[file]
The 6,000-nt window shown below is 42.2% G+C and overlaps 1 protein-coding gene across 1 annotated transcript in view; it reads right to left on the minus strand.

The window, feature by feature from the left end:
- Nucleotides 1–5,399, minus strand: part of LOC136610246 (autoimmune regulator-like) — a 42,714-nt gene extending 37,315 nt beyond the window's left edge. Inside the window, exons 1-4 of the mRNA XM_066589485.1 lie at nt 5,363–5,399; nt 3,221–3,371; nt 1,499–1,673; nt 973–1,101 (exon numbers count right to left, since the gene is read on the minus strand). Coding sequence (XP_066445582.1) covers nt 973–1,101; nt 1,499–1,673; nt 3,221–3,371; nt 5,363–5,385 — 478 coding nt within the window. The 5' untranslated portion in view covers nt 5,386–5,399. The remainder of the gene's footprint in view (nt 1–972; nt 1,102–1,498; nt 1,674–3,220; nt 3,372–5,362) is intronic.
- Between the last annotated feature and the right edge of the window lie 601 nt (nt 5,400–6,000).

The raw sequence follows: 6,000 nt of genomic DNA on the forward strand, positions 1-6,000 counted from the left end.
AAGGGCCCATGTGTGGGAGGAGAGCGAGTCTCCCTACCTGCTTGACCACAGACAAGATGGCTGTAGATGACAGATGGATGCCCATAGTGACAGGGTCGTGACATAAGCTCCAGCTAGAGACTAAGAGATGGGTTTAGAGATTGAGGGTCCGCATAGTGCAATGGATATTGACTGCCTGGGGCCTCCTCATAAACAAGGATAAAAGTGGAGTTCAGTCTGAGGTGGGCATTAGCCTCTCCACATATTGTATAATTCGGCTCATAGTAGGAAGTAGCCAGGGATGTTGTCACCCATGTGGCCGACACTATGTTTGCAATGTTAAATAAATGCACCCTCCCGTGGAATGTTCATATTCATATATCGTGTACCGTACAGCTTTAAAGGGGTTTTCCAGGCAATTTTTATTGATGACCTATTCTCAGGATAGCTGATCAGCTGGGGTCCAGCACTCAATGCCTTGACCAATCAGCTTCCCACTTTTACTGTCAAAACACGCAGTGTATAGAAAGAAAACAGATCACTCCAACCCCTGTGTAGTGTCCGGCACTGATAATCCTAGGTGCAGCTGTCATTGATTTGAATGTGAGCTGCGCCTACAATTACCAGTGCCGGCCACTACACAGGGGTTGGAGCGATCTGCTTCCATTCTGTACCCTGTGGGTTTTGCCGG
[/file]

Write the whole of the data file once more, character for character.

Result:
The 6,000-nt window shown below is 42.2% G+C and overlaps 1 protein-coding gene across 1 annotated transcript in view; it reads right to left on the minus strand.

The window, feature by feature from the left end:
- Nucleotides 1–5,399, minus strand: part of LOC136610246 (autoimmune regulator-like) — a 42,714-nt gene extending 37,315 nt beyond the window's left edge. Inside the window, exons 1-4 of the mRNA XM_066589485.1 lie at nt 5,363–5,399; nt 3,221–3,371; nt 1,499–1,673; nt 973–1,101 (exon numbers count right to left, since the gene is read on the minus strand). Coding sequence (XP_066445582.1) covers nt 973–1,101; nt 1,499–1,673; nt 3,221–3,371; nt 5,363–5,385 — 478 coding nt within the window. The 5' untranslated portion in view covers nt 5,386–5,399. The remainder of the gene's footprint in view (nt 1–972; nt 1,102–1,498; nt 1,674–3,220; nt 3,372–5,362) is intronic.
- Between the last annotated feature and the right edge of the window lie 601 nt (nt 5,400–6,000).

The raw sequence follows: 6,000 nt of genomic DNA on the forward strand, positions 1-6,000 counted from the left end.
AAGGGCCCATGTGTGGGAGGAGAGCGAGTCTCCCTACCTGCTTGACCACAGACAAGATGGCTGTAGATGACAGATGGATGCCCATAGTGACAGGGTCGTGACATAAGCTCCAGCTAGAGACTAAGAGATGGGTTTAGAGATTGAGGGTCCGCATAGTGCAATGGATATTGACTGCCTGGGGCCTCCTCATAAACAAGGATAAAAGTGGAGTTCAGTCTGAGGTGGGCATTAGCCTCTCCACATATTGTATAATTCGGCTCATAGTAGGAAGTAGCCAGGGATGTTGTCACCCATGTGGCCGACACTATGTTTGCAATGTTAAATAAATGCACCCTCCCGTGGAATGTTCATATTCATATATCGTGTACCGTACAGCTTTAAAGGGGTTTTCCAGGCAATTTTTATTGATGACCTATTCTCAGGATAGCTGATCAGCTGGGGTCCAGCACTCAATGCCTTGACCAATCAGCTTCCCACTTTTACTGTCAAAACACGCAGTGTATAGAAAGAAAACAGATCACTCCAACCCCTGTGTAGTGTCCGGCACTGATAATCCTAGGTGCAGCTGTCATTGATTTGAATGTGAGCTGCGCCTACAATTACCAGTGCCGGCCACTACACAGGGGTTGGAGCGATCTGCTTCCATTCTGTACCCTGTGGGTTTTGCCGG